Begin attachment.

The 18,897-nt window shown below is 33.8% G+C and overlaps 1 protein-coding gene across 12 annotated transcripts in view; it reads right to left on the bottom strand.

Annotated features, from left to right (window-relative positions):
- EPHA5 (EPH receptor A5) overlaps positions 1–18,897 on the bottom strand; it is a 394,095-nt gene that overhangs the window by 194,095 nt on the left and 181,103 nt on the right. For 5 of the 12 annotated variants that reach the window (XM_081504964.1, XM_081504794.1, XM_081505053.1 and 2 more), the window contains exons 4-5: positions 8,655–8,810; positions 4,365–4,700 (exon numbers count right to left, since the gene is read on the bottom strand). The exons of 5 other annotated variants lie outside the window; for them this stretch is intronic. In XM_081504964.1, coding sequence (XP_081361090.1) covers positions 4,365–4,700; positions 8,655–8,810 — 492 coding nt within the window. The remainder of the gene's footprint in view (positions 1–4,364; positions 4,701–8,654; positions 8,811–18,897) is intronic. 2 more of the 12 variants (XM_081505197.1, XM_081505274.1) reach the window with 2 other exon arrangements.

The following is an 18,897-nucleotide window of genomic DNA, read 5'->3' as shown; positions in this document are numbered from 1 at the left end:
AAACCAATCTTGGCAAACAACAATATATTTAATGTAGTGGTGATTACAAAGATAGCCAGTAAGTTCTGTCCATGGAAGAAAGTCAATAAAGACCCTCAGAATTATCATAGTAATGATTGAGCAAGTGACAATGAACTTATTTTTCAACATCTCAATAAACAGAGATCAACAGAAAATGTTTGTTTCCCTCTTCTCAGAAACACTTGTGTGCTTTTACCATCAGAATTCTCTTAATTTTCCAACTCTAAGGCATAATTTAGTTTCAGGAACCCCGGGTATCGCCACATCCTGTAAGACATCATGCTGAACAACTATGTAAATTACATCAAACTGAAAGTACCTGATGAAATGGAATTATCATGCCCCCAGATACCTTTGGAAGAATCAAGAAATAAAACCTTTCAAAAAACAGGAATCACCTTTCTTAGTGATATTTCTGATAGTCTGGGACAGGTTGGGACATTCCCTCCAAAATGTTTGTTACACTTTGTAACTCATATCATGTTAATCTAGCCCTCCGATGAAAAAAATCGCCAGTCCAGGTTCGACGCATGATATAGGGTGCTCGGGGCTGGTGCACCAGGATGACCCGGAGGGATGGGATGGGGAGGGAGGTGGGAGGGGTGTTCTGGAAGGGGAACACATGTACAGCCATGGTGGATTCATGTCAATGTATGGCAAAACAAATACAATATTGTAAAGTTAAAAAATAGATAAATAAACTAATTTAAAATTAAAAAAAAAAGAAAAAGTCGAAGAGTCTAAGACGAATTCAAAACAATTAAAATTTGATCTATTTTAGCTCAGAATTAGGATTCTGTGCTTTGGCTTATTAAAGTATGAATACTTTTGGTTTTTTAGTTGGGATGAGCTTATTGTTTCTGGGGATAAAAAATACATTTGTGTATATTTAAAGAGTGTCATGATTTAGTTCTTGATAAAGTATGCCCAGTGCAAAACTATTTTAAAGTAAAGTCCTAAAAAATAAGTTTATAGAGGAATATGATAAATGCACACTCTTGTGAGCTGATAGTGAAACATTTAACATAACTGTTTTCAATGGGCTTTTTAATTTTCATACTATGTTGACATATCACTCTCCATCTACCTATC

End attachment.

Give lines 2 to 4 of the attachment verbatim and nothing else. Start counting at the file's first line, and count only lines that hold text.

Annotated features, from left to right (window-relative positions):
- EPHA5 (EPH receptor A5) overlaps positions 1–18,897 on the bottom strand; it is a 394,095-nt gene that overhangs the window by 194,095 nt on the left and 181,103 nt on the right. For 5 of the 12 annotated variants that reach the window (XM_081504964.1, XM_081504794.1, XM_081505053.1 and 2 more), the window contains exons 4-5: positions 8,655–8,810; positions 4,365–4,700 (exon numbers count right to left, since the gene is read on the bottom strand). The exons of 5 other annotated variants lie outside the window; for them this stretch is intronic. In XM_081504964.1, coding sequence (XP_081361090.1) covers positions 4,365–4,700; positions 8,655–8,810 — 492 coding nt within the window. The remainder of the gene's footprint in view (positions 1–4,364; positions 4,701–8,654; positions 8,811–18,897) is intronic. 2 more of the 12 variants (XM_081505197.1, XM_081505274.1) reach the window with 2 other exon arrangements.

The following is an 18,897-nucleotide window of genomic DNA, read 5'->3' as shown; positions in this document are numbered from 1 at the left end: